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Frustrated with Arab shows


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#21 maryjo

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Posted 01 May 2012 - 07:27 AM

Extravagant gaits do have an advantage at Training and First levels. As you move up, training becomes much more important. Yes, an 8 mover is going to win over a 7 mover at PSG if the training DEMONSTRATED in the test is similar.

Arabians have been doing dressage very well for a whole lot longer than 10 years. The first dressage classes were at nationals in the late 70's. With some horses that had been competing open very successfully.

And just because a 'horse' is small does not mean they do not have excellent gaits. A judge like Melissa Creswick (who judged the lead in show at Region 7) is going to reward gaits and training no matter what type of hide is covering the horse/pony. If she gives a horse a 6 for gaits it is probably because it has '6' gaits. Likewise 7's and 8's. And if a rider gets 5's and 6's on their rider score, they earned it. Just like if she rewards the rider with all 7's or 8's.
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#22 siiamese

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Posted 01 May 2012 - 07:36 AM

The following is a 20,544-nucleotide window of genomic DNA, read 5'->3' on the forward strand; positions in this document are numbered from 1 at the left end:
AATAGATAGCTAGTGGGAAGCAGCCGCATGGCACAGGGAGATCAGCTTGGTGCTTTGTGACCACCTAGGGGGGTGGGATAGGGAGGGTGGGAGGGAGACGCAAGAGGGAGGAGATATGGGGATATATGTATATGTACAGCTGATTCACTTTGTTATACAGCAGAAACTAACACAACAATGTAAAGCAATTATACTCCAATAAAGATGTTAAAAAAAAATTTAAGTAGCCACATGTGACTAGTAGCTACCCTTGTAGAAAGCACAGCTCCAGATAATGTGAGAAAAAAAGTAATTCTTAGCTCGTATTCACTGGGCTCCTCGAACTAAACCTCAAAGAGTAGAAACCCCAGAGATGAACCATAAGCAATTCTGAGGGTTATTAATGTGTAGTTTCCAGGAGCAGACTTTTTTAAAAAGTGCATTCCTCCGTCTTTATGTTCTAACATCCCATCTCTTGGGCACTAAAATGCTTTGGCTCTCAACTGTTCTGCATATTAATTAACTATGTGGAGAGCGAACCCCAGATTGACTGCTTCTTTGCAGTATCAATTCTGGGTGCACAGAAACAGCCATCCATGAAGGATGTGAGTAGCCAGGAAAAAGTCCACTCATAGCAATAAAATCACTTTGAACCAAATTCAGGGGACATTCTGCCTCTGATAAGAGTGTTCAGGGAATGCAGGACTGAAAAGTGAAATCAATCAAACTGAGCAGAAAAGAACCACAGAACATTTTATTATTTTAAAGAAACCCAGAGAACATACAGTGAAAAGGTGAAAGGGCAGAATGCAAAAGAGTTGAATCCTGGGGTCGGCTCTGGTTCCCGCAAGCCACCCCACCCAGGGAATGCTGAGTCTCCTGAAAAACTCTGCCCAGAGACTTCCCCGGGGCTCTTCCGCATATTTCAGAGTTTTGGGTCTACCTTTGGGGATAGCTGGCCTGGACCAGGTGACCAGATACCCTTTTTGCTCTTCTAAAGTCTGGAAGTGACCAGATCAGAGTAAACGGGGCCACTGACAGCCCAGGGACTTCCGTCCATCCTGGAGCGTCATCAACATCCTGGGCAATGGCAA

I could be totally wrong here but, no matter the breed, if you choose the right horse for the discipline it seems like it would have to good conformation, the good movement, the good mind and disposition for traing......and that is what the judge would see and score. It was what I was used to with cutting horses and reining horses before I got into arabs. You had to buy or breed the right horses and then train them correclty if you wanted to be competitive. As these classes are scored and NOT the comparative events that MR classes are, it would seem to make the playing field fairly level - - you are competing against a standard with very definite rules on the scoring.

pure curiosity here - - which horse(s) in the photos of region 7 are you and yours?

#23 Gogetter

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Posted 01 May 2012 - 07:44 AM

So, you don't want to go to Arab shows anymore because you have to compete against half-warmbloods, so you'll instead go to open shows where you'll compete against full warmbloods?